What is it?
The Infiniti Q50S Hybrid is the car with which Nissan’s luxury arm hopes to finally prop open the door to Europe’s executive car market.
Infiniti has been knocking on that door since 2008. There’s been no answer to speak of yet.
Now, enter the new Infiniti Q50: a saloon the size of a BMW 3-series that replaces the petrol-only G37, but brings fleet-friendly four-cylinder diesel power to Infiniti’s elbow for the first time.
There’s more to this car than heater plugs, mind. The Japanese brand is betting on state-of-the-art technology to motivate Q50 buyers – specifically, younger buyers who appreciate its smartphone-savvy in-car entertainment system.
A fully loaded Q50 comes with a dual touchscreen multimedia system, LED headlights, a 14-speaker Bose stereo, surround-view cameras and enough active safety and convenience systems to give the average Mercedes S-class some competition.
Infiniti’s Daimler-powered 2.2d turbodiesel will be the version to deliver some much-needed European sales volume for the brand, and that car will be the subject of a full Autocar road test in due course.
In advance, Infiniti supplied us with the range-topping petrol-electric alternative as a whistle-whetter on UK roads.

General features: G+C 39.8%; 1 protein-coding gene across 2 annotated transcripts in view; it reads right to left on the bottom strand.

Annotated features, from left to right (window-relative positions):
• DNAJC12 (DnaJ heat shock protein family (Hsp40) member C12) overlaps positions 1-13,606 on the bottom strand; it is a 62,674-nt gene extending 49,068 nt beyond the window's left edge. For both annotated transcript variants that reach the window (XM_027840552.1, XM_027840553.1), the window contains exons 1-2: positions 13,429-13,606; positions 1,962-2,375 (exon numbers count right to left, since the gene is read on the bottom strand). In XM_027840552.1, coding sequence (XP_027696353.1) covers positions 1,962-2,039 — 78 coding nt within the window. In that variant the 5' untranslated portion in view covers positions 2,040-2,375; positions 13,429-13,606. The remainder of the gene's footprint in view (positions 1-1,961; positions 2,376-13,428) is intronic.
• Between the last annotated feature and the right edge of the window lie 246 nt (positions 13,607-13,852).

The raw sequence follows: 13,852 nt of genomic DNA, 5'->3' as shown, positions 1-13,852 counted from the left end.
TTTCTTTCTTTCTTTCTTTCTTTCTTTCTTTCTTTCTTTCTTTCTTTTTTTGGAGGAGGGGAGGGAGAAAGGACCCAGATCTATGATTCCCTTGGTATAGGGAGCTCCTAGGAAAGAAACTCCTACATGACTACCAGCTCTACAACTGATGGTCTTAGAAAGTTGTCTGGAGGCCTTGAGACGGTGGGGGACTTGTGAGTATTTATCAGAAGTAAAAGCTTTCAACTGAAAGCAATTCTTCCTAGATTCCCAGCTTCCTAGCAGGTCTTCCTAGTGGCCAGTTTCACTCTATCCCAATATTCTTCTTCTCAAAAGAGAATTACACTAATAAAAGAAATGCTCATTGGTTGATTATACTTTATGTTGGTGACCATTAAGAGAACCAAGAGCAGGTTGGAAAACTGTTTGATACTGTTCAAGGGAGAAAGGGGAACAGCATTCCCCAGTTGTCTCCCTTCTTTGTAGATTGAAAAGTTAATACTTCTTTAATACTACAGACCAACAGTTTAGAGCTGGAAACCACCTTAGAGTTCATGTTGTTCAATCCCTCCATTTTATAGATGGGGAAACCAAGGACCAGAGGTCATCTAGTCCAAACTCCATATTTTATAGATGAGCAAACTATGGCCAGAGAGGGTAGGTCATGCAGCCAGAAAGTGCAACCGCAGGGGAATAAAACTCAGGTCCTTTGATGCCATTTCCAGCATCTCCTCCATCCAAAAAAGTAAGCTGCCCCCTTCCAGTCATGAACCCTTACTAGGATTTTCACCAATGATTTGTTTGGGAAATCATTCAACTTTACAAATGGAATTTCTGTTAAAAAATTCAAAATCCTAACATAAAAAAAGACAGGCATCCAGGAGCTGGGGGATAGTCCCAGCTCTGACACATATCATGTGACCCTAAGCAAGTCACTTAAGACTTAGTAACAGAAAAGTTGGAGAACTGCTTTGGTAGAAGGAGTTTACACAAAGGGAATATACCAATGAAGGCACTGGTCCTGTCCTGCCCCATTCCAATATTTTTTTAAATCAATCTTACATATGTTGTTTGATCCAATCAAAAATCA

What's it like?
A breath of fresh air for the executive saloon segment on styling. The Q50 is very classy, but also shapely and quite pretty – in a class where sacrificing business-smart assertiveness for an alluring curve looks like an incalculable risk.
Park one next to a Mazda 6 and suddenly the Infiniti doesn’t look quite as distinctive as it does side-by-side with an Audi A4. Luckily for Infiniti, the latter comparison is the more relevant.
Available in equipment-rich specification only, the Q50S Hybrid rides on a unique sports suspension setup and draws power from a 302bhp 3.5-litre V6 petrol engine working in combination with a 67bhp electric motor.
The powertrain’s evidently been developed since it appeared in the larger M35h, and now offers a generally convincing blend of pace, drivability, economy and performance.
Quiet and smooth on step-off and when the combustion engine starts, the Q50 moves along in urban congestion consummately. The electrified part of the powertrain allows the V6 to shut down for frequent and fairly lengthy periods, and you can coax better than 40mpg out of the trip computer without trouble.
Head out of town and that economy will sink to average 32mpg – low enough to make the car’s true colours as a niche-market indulgence more plain. But you’ll also find there’s a generous slice of dynamism here.
The Q50S feels fast, obedient when you shift gears in the transmission’s manual mode, and handles well - with plenty of grip and aplomb. The chassis is skillfully balanced for cornering - and carefully tuned for tight body control and purposeful damping, partnered with enough compliance to make the compromise entirely liveable.